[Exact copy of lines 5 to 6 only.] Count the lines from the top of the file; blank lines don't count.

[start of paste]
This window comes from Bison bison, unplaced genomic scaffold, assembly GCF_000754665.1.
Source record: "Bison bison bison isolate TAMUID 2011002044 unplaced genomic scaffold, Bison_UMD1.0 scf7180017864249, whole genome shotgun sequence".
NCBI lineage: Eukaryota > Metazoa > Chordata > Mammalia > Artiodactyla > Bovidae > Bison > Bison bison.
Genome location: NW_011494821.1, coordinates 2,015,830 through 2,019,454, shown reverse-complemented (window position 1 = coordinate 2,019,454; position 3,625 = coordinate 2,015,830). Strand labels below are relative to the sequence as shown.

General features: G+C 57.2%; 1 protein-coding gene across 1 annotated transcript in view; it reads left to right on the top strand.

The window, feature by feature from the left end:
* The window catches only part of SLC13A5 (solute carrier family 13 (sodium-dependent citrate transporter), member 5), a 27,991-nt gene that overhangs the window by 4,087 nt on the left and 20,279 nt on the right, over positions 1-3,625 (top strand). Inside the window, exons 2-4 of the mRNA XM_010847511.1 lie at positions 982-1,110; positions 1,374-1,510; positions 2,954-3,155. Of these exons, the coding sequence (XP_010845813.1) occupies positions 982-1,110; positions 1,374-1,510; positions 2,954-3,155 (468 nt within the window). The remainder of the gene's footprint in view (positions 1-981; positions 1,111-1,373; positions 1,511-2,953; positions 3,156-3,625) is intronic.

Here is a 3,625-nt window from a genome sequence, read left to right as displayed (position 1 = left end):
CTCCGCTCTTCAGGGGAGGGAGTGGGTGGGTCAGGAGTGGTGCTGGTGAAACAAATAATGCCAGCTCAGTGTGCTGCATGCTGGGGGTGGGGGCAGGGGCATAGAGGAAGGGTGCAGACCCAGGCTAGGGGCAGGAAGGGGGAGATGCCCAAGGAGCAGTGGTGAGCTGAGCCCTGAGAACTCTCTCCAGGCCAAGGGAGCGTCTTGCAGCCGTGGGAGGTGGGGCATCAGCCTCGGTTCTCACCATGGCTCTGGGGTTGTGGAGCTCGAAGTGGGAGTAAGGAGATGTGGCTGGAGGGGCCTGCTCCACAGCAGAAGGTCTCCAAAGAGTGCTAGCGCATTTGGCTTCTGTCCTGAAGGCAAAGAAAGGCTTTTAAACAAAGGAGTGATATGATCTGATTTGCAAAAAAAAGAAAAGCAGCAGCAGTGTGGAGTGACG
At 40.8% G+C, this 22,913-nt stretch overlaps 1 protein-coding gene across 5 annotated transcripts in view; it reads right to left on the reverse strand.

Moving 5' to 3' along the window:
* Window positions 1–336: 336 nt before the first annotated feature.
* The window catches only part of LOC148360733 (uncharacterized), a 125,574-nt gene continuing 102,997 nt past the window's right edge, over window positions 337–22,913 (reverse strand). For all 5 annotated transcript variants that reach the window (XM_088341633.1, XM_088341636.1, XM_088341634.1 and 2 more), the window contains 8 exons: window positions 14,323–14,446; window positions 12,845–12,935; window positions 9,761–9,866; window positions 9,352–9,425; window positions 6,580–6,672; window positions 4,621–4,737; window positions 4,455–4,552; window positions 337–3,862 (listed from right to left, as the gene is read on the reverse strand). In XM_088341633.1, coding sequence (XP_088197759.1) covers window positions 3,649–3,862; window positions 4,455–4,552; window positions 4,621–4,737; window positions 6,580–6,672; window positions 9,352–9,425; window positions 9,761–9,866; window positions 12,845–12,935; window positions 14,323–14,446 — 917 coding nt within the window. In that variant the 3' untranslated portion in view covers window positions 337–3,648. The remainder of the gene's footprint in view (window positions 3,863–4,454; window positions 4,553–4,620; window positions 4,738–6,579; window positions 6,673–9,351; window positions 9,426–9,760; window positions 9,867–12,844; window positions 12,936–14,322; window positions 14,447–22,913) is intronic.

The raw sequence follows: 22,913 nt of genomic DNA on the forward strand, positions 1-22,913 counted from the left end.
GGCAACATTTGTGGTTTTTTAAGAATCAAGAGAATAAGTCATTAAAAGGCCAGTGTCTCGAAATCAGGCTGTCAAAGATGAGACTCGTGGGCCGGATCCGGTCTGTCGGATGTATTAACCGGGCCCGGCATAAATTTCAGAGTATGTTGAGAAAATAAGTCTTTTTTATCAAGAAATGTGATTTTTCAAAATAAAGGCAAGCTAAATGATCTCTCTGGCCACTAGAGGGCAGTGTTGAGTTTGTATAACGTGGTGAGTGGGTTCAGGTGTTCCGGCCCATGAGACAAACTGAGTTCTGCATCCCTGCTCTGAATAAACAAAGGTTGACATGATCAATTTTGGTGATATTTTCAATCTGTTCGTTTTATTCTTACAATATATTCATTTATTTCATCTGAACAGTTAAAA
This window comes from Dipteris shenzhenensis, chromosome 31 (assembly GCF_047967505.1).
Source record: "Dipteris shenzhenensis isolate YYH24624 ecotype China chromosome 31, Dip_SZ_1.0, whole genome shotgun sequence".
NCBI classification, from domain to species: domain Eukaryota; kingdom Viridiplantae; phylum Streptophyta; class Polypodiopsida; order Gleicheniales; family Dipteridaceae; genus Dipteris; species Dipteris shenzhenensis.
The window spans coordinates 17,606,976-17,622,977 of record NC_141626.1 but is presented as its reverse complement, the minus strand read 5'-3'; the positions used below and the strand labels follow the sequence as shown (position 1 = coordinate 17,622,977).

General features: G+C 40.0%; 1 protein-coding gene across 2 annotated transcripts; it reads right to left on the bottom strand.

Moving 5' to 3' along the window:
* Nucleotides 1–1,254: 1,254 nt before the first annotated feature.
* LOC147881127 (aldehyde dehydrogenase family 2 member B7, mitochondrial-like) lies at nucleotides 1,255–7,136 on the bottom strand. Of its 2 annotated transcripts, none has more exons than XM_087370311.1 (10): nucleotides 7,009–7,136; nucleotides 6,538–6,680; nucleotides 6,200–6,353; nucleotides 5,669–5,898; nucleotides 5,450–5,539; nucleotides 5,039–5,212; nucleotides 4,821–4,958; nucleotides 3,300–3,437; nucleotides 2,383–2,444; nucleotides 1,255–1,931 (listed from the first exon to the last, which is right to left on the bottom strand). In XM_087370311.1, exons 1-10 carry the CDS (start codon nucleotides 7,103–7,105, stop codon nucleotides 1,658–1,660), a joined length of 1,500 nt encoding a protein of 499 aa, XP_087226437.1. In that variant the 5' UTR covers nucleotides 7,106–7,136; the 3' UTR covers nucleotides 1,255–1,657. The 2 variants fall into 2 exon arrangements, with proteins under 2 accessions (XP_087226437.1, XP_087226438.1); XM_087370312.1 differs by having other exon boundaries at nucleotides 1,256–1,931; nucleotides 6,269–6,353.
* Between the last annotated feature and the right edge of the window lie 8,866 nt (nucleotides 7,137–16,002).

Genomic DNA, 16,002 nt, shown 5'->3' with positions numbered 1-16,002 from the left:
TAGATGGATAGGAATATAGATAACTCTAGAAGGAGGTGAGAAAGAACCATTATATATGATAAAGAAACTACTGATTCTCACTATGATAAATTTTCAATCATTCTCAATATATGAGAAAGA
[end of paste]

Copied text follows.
General features: G+C 57.2%; 1 protein-coding gene across 1 annotated transcript in view; it reads left to right on the top strand.

The window, feature by feature from the left end: